Though previously known for their punk sound, the Get Up Kids—Matt Pryor, lead vocals/guitar; Jim Suptic, vocals/guitar; Rob Pope, bass; Ryan Pope, drums; and James DeWees, keyboards— surprised everyone last May with the release of On a Wire, an album full of lush melodies, acoustic guitars, gentle piano, and a variety of influences.
When Kansas City’s the Get Up Kids played Mississippi Nights January 18, they did so to a very young, very enthusiastic sold-out crowd. Their set was heavily peppered with songs from their monumental 2002 Vagrant release, On a Wire, and also included healthy servings from their emo/punk-tinged prior releases, including 1999’s Something to Write Home About.
Though previously known for their punk sound, the Get Up Kids—Matt Pryor, lead vocals/guitar; Jim Suptic, vocals/guitar; Rob Pope, bass; Ryan Pope, drums; and James DeWees, keyboards— surprised everyone last May with the release of On a Wire, an album full of lush melodies, acoustic guitars, gentle piano, and a variety of influences. They were tired of writing four-chord songs, it seemed; they wanted to see what else they were capable of. For this album, they hired a producer, the legendary Scott Litt (R.E.M., Indigo Girls), which further evolved their sound. And all five had a hand in the songwriting, unlike previous efforts, behind which Pryor was largely the driving force.
But before you get too comfortable with TGUK’s new sound—as I, I’ll confess, already have—wait until you read what keyboardist James DeWees has to say. I spoke with DeWees backstage after the show.
Are you still in two other bands?
I’m in one other band at the moment. Coalesce broke up two weeks ago, which I heard about on the Internet. Kansas City’s weird; all the kids in the [indie] scene play with each other in different bands. It’s cool, because we all know each other so well, and we’re always at each other’s shows and stuff.
How’s the climate in KC in terms of music in general? Do the clubs work with the bands at all?
They did when I was a teenager. There were bands like Season to Risk and Molly McGuire and Shiner when I was a kid in Kansas City, and I would go down and watch them play in record stores. There was a lot of support for them then. After like three years of that, it died, and that’s when Coalesce and Get Up Kids started. There was no scene at all, no place for us to play. They’ve started to get a lot of shows now, but it’s taken them years.
You have quite a youthful audience.
Those kids are great. They’re really, really supportive, and they get into it and have a good time. It was weird at first, knowing that, as I’ve gotten older, the fans have stayed the same age. It’s kind of like that line in Dazed and Confused, when Matt Wiggins is like, “The cool thing about high school chicks is as I get older, they stay the same age.”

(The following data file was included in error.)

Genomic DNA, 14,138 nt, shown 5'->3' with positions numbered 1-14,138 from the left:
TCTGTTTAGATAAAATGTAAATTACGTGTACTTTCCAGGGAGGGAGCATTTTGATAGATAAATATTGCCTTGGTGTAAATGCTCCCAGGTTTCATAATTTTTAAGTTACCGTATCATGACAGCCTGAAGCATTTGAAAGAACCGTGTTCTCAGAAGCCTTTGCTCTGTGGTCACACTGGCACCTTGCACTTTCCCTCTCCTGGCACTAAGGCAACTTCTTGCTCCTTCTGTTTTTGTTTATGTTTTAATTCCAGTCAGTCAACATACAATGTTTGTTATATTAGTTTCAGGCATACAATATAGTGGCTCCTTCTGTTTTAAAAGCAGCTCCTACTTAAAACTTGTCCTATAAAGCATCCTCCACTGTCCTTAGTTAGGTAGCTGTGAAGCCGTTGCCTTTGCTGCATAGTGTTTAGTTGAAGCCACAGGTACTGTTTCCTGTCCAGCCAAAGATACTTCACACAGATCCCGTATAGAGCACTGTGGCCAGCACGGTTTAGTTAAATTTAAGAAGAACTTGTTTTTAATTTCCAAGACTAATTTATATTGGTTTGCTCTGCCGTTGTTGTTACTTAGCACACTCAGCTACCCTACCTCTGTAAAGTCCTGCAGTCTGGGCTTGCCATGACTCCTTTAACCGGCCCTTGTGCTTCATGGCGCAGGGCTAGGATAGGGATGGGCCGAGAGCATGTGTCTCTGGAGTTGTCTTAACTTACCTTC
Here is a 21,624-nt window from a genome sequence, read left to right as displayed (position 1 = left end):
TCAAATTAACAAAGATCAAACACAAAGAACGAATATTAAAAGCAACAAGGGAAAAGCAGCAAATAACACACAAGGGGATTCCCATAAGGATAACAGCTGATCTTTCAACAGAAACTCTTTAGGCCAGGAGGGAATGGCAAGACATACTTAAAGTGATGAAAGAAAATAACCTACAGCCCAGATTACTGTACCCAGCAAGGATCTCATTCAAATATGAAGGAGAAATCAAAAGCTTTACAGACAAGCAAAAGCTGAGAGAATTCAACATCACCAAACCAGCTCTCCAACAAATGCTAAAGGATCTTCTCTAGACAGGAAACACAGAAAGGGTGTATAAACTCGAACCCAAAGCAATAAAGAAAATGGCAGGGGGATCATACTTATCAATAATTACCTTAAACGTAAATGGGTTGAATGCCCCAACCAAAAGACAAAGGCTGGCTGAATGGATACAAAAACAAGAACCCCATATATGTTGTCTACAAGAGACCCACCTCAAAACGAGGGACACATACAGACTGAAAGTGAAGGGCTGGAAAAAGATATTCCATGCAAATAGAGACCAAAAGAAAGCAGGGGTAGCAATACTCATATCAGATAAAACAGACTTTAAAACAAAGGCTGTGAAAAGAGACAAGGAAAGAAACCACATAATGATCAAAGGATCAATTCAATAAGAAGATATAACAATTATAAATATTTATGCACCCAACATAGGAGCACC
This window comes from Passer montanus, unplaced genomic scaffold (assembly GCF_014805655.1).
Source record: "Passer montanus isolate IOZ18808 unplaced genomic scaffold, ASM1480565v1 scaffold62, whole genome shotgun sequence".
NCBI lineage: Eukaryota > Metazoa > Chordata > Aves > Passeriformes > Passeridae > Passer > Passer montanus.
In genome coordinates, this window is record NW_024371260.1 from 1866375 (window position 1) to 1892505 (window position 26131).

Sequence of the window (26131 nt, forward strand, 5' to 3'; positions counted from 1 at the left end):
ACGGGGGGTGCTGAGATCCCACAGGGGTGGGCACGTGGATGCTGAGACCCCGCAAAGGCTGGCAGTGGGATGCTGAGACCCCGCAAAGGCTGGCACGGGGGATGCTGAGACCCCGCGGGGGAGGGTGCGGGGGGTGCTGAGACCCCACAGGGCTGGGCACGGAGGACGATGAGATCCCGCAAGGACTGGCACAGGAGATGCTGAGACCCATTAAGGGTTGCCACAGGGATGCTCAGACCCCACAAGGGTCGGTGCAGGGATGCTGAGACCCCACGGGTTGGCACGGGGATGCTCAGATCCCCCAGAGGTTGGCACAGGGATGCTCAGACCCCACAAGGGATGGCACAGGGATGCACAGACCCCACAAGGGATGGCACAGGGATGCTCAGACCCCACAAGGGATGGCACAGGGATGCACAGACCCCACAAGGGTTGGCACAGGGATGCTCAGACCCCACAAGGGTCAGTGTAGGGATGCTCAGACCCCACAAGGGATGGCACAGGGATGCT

How many months in 2002 were you guys on the road?
We didn’t tour like we used to, but I guess because we space it out, it still feels like we’re gone a lot. Like ask my wife, and she’ll tell you that I’m gone all the time. But we used to be gone 280 days a year, and now it’s maybe six or seven months, but not consecutively. Matt and his wife had a baby, so we try to keep everything kind of close to home. He wants to be there for his daughter, which is understandable. And four of us are married now. It’s all right; it’s not like it’s a hard job to do.
I read originally that you guys had expected a year and a half gap between On a Wire and the new album [which would put the next one out in November]. Are you still on schedule?
Yeah, it’s going to be about a year and a half. We’re recording April, May, and June, and it’ll probably be out like September, October, or November. It depends on the label [Vagrant], because they’re doing the new Dashboard [Confessional], the new Saves the Day, the new Alkaline [Trio], the new Reggie and the Full Effect album comes out—yeah, that’s me. That’s actually the first one to come out on the list. I got lucky; I beat ’em all. So I get all the attention.
Are you on keyboards with them, too?
I sing, play guitar, keyboards, drum, bass for that band. I’m Reggie. Not live, but when I’m recording, I am. But this is a Get Up Kids interview; we’ll do Reggie later.
What can you tell us about the new album?
It’s not On a Wire. It’s more back to what we were doing. We just wanted to do a record that was different, to prove to ourselves that we weren’t just this “emo” band, in quotes. We’re more than that; we’re not just like four chords. We’ve been around for so long that “emo” is this corporate buzzword, and to us it’s like a dis. In Coalesce, we would use the word “emo” to make fun of those kids. It’s not a bad thing, but God—Air Supply’s an emo band. Freakin’ Neil Diamond’s like the king of emo. It’s kind of like alternative after it broke. The whole point of alternative is that it was what wasn’t the norm.
How did the experience of writing as a band change the band?
That’s a good question; nobody ever asked me anything like that. It took Something to Write Home About and turned it into On a Wire. They already had the songs written [for Something to Write Home About]; I just learned the accessory parts—like, piano would sound cool here, keyboard would sound cool there.
With On a Wire, it would be all five of us, sitting in Robby’s basement for like four hours a day, five days a week. “Use this idea; that idea sucks.” “OK, how about this one?” “OK, that idea’s cool; we’ll work with that idea.” We worked for a long time.